There is no simple definition for hedge funds. Just like the terms “mutual fund” and “unit trust”, the designation “hedge fund” describes a type of investment structure without indicating anything about the investment strategy it employs. That is to say, just like a mutual fund might invest in highly speculative biotech stocks or ultra conservative short-term bonds, so too the term “hedge fund” can apply to a fund that employs almost any investment strategy and risk-profile.
The most fundamental distinctions between hedge funds and other pooled investment funds are that they are private structures-typically limited partnerships or private corporations-that pool capital from institutions and foundations as well as individuals and will almost always employ sophisticated investment strategies that do not depend on the general direction of bond or equity markets to earn their returns. Since hedge funds seek returns that are largely independent of general stock and bond market movements, they can be an important component of a diversified investment portfolio-reducing risk and increasing returns.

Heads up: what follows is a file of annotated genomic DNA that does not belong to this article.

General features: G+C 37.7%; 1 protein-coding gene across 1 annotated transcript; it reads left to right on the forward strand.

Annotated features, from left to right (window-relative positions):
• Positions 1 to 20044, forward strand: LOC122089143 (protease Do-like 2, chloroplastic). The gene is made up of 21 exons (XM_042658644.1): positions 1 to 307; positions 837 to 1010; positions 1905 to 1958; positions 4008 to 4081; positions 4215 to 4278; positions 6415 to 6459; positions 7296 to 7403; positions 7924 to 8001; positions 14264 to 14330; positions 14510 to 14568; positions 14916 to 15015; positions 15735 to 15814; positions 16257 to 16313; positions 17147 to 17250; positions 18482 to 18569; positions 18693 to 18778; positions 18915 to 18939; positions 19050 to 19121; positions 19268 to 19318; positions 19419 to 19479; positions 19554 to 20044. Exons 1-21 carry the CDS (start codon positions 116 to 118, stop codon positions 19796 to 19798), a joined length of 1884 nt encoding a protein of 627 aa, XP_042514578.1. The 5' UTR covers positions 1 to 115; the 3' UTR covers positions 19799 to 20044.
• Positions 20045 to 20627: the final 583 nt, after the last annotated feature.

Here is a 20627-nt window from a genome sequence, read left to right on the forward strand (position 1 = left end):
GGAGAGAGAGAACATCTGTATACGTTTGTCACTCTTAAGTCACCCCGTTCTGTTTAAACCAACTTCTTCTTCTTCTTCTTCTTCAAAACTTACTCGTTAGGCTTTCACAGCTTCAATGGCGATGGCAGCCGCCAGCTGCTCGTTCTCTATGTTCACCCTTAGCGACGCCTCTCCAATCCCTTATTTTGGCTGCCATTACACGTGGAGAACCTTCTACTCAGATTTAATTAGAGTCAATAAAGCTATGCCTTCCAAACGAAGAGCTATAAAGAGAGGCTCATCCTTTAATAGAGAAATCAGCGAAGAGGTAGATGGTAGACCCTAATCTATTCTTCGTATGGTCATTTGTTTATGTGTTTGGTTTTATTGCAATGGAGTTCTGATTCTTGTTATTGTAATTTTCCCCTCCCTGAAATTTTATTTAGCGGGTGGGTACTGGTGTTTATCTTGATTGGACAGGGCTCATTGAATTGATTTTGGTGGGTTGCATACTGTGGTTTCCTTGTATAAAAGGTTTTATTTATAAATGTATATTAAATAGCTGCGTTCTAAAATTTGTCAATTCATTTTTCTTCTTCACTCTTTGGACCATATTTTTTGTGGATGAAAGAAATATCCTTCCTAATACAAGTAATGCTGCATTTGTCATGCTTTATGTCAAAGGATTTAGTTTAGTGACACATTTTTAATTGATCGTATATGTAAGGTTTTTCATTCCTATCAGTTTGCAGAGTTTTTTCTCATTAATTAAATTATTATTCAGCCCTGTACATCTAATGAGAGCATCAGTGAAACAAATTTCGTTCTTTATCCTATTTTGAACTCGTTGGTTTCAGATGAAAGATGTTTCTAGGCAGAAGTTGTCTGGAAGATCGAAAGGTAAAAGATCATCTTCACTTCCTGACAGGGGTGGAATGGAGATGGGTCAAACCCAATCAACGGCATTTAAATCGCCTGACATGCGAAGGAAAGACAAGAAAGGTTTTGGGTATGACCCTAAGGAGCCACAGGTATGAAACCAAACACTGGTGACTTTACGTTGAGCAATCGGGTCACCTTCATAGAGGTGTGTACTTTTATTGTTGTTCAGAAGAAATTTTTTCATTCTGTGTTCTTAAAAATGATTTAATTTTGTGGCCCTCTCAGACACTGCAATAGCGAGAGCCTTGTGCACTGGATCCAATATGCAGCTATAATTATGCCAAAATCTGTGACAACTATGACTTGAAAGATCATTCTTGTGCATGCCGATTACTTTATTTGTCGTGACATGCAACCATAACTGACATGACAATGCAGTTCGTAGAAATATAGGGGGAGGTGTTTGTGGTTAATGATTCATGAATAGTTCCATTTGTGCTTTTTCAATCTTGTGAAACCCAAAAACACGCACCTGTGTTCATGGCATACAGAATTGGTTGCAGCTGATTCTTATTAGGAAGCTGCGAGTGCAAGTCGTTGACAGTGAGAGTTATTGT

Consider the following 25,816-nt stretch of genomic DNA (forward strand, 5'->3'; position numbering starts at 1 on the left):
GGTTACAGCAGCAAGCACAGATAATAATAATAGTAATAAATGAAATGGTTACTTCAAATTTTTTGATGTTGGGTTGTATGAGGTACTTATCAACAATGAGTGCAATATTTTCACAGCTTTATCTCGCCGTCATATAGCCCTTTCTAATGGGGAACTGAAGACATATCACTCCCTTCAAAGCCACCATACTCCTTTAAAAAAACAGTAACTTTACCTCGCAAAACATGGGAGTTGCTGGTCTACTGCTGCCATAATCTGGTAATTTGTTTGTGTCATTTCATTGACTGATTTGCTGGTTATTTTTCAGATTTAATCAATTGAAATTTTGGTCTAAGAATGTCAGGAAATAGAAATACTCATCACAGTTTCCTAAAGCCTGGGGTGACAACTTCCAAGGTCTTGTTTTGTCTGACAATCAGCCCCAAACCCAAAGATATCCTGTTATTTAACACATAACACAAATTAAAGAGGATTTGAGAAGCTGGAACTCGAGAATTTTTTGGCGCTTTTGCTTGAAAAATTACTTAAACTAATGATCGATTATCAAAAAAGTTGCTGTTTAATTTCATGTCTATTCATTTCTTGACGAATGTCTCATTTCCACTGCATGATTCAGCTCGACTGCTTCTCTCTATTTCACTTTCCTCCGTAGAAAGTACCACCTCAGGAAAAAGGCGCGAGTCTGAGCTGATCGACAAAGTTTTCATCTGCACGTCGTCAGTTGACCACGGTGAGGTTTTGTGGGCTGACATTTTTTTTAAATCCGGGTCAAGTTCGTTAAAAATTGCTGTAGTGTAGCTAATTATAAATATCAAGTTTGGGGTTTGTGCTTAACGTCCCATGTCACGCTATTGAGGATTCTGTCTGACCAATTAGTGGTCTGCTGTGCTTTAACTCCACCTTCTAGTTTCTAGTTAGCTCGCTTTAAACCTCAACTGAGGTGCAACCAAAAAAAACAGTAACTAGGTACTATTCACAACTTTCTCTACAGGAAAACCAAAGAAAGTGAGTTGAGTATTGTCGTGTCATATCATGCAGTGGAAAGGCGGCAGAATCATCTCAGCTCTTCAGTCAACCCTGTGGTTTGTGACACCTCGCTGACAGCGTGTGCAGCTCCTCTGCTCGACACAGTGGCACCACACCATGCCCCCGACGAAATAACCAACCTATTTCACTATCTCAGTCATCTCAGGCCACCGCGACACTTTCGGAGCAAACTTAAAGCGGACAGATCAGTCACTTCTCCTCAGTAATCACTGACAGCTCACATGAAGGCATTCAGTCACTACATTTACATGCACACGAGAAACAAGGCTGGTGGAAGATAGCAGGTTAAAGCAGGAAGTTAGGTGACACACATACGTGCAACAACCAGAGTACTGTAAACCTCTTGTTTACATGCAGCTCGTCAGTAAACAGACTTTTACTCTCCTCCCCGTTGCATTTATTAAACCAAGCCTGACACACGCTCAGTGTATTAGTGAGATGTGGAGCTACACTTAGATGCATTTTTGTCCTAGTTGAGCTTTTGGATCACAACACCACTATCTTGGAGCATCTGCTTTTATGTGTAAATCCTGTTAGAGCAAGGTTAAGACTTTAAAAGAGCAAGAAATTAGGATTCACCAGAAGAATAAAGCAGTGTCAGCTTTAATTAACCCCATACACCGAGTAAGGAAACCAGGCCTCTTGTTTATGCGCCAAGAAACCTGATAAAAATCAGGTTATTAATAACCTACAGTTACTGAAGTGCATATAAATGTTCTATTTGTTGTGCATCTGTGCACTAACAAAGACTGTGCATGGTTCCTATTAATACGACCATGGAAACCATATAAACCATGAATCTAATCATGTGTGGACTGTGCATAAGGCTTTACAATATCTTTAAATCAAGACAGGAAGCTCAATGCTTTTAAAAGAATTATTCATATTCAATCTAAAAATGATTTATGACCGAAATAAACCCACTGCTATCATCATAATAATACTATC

The first hedge fund began operation in 1949. It was managed by Alfred Winslow Jones, and during the 50’s and 60’s it substantially outperformed every mutual fund in the USA. In the past decade it is estimated that the number of hedge funds has been growing at an estimated rate of 20% each year, and that today there are around 9000 hedge funds, managing in excess of $1 trillion of sophisticated investor’s capital. The explosive growth of hedge funds has also brought about an expansion of the client base investing in these funds. While once considered the domain of the super-wealthy elite, a large portion of the new capital flowing into hedge funds comes from large institutional investors and sophisticated, modestly wealthy individual investors. Today, hedge funds are considered an essential asset class in most large institutional portfolios.